Drop D is one of the most common tunings in use in both Fingerstyle and Classical guitar. In this article we will show you how to enter Drop D tuning on the Guitar
Introduction to Drop D Tuning
Drop D is the most common alternate tuning. In Classical Guitar, which is where my background is, it’s not uncommon to tune down the sixth string to D.
Drop D tuning is therefore not uncommon and found all throughout the history of the guitar repertoire.
Start With Drop D Tuning
Drop D is an ideal tuning if you are getting started with alternate tunings. With Drop D, we need only to modify one string, and this involves loosening the string, not tightening.
Understanding Drop D Tuning
Drop D tuning is a guitar tuning where the low E string is tuned down a whole step (two frets) to D. As the name suggests, we need to lower the sixth string to ‘drop’ it down from E to D.
How to Drop D Tune Your Guitar
There are several ways to enter Drop D tuning. You can use an app, a guitar tuner or by ear.
If you want to Drop D tune your guitar with an app, select "Drop D" from the settings and go from there. Otherwise, you can use a tuner or tune by ear using the methods below.
How to Drop D Tune a Guitar with a Tuner
To tune your guitar in Drop D tuning with a guitar tuner, first make sure your guitar is tuned correctly in standard tuning. Make sure your guitar tuner is set to Guitar mode, and tune each string of your guitar correctly.
Next, switch your guitar tuner from "Guitar" to "Chromatic".
Now, play the sixth string and carefully loosen the string until the guitar tuner shows the note "D". You have now entered Drop D tuning.
How to Tune By Ear Into Drop D Tuning
When tuning by ear, you will use the method of listening for the beats. Since you will be tuning the sixth string down to the note that is one octave below the fourth string, it will be easy to hear the beats as you approach Drop D tuning.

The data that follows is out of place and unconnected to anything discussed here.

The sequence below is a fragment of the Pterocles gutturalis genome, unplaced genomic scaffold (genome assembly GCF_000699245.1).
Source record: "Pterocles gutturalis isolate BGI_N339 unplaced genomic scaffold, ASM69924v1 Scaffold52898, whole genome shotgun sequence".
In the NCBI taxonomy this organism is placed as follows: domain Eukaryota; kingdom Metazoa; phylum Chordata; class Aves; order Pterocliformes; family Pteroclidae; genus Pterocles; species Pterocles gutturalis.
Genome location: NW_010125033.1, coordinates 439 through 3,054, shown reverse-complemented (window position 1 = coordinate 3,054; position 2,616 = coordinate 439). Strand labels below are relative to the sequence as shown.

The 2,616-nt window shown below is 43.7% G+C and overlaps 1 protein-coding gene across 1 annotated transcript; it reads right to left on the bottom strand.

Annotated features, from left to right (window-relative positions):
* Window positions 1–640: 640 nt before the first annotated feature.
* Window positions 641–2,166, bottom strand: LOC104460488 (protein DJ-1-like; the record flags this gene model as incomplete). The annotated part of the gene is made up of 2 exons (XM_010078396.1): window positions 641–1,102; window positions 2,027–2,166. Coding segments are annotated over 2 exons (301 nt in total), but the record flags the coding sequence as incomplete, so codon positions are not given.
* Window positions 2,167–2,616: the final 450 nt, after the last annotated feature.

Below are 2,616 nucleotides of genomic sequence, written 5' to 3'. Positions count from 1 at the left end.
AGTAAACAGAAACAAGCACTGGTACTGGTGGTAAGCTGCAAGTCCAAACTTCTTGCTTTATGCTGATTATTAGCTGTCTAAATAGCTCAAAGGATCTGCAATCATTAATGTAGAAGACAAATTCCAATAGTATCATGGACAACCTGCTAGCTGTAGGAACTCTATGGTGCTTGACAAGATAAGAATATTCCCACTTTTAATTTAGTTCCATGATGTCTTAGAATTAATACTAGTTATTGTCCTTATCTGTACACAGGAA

Beats are a phenomenon that occurs when two waves of slightly different frequencies interfere with each other. When the waves are played together, they create a pulsating effect, sort of a wah-wah.
Using Beats to Determine When the Guitar Is In Tune
When you pluck the fourth and sixth strings simultaneously while you tune the sixth string down from E to D, you will hear an acoustic phenomenon which sounds like beating.
These beats will get slower as your sixth string approaches the note D. The beats will finally disappear as the sixth string note is tuned exactly one octave below the fourth string.
Method For Reaching Drop D Tuning by Ear
- Start by making sure your guitar is precisely in tune. Use an app or a tuner if necessary.
- Play the fourth and sixth strings simultaneously, and lower or loosen the tuning peg of the sixth string.
- Continue lowering the sixth string as you listen for the beats.
- When you can no longer hear the beats as you pluck the strings simultaneously, you are in Drop D.
- Test your tuning by playing a D chord and strumming all the strings. You should not hear any beats now.
- Should the beats disappear only to re-appear as you are tuning, you have probably overshot the note and will need to re-tighten the string.
Drop D Tuning Represented on the Five Line Staff
Here is what Drop D tuning looks like on the five line staff.
The D String on the Guitar Helps With Entering Drop D
It is simple to for us to enter Drop D tuning since we already have a D string on the guitar; namely, the fourth.
Notice how we have now dropped the E String down to the note D that is one octave below the note sounded on the fourth string.
Songs That Use Drop D Tuning
A song that uses Drop D tuning is Kiss by Sungha Jung.